Amanda Brooks HERstory: A Selection of Kentucky’s Heroes
May 4 -June 30, 2020
SKyPAC Main Gallery
Amanda Brooks HERstory: A Selection of Kentucky’s Heroes will consist of several expressive, large paintings created during Covid19 quarantine on raw cotton curtains. Artist, educator, and activist Amanda Brooks resides in Somerset, Kentucky, a town she is busy transforming into a public art destination. Trust us, Amanda Brooks has her own story to tell through Kentucky women who have made a big impact on her and the world. Amanda’s educator insight into social justice, storytelling, and truth through art and defined style make the portraits in HERstory meaningful and very memorable. Amanda will focus on women who have impacted Kentucky from the artist’s own feminist perspective.
Amanda Brooks’ HERstory paintings with SKyPAC will be a virtual exhibition during the month of May and in the Main Gallery and open to groups by appointment during the month of June. This exhibit will promote positive change within the community through engagement activities, powerful imagery, and strong narratives.
More about Amanda Brooks:
Amanda Brooks, a Somerset resident, is a first-grade teacher at Hopkins Elementary School and owner of Clay & Paper Studio. She graduated from Somerset High School in 2001. She remembers her formative years fondly for the art education it gave her and the opportunity to turn something she loves into a business venture. Yet, Amanda is quick to tell you she has always been an artist. “We” — a term Amanda uses often, because she is a twin. Her sister, Amber, also paints and teaches and is a constant source of guidance and inspiration.
Amanda can’t remember a time she didn’t want to be an artist. Though the type of artist she wanted to be evolved through her early years, when she learned at age 21 she would soon be a mom, she put all of that on hold, instead earning a teaching degree so she could spend time with her son.
It wasn’t on hold for long. When she accepted a position teaching art at Yates Elementary School in Lexington, she landed an opportunity to illustrate two books for an author who worked part-time at the school. That led to requests for portraits from school employees and parents. “I think teaching art kind of helped me, it just inspired me to start back,” she said. She continued to expand her horizons after moving back to Somerset in 2011. As an art teacher at Oak Hill Elementary, she responded to someone’s suggestion that she should paint what impacted her.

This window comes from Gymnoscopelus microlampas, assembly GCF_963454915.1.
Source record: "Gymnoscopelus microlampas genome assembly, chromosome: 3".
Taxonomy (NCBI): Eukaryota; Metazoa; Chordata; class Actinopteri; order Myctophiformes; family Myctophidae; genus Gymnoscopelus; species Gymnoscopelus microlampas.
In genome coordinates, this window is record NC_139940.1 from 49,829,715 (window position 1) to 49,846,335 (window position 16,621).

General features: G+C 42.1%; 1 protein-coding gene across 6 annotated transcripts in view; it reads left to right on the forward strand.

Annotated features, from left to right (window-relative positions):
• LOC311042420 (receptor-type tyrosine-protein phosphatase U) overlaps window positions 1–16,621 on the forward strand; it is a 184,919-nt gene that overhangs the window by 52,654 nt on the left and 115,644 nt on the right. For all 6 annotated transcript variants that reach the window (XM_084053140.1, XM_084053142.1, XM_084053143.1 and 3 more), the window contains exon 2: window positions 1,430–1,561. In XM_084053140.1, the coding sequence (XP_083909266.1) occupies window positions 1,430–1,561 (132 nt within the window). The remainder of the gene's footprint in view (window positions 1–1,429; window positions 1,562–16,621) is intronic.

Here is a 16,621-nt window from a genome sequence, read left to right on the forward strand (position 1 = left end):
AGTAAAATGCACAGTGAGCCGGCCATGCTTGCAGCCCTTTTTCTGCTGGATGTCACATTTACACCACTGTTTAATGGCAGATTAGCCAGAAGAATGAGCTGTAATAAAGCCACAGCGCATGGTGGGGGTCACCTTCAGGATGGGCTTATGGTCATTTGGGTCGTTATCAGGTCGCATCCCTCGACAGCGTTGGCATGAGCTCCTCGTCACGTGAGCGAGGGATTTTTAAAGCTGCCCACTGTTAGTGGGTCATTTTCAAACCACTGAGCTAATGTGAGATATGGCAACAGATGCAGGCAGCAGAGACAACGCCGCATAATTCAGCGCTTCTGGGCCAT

Today, Amanda’s expressive watercolors are some of her most well-known work. Watercolor is her favorite medium — “I like the bright colors, and I like how they mix. There’s a limitless amount of things you can capture with watercolor,” she says — but she is also often commissioned to do acrylic paintings or charcoal portraits.
Amanda applies feminism and philosophy to teaching. Amanda and her family welcome school-age students into their home for weekly summer art workshops, a private opportunity she began offering last year, because so many parents were looking for ways to enhance their children’s art education. “I had always wanted to go to Savannah College of Art and Design, and honestly, our family didn’t have the money or the resources,” Amanda said.
Amanda’s dedication to giving to the arts and education embodies her goals of telling stories through her art and she understands how important sharing her story and the stories of others matter. Amanda’s work is a mixture of modern and timeless elements “I just feel like, I don’t know, it’s like everything I am,” she said. “When I’m painting and drawing, I’m free.”
SKyPAC’s Main Gallery is sponsored by: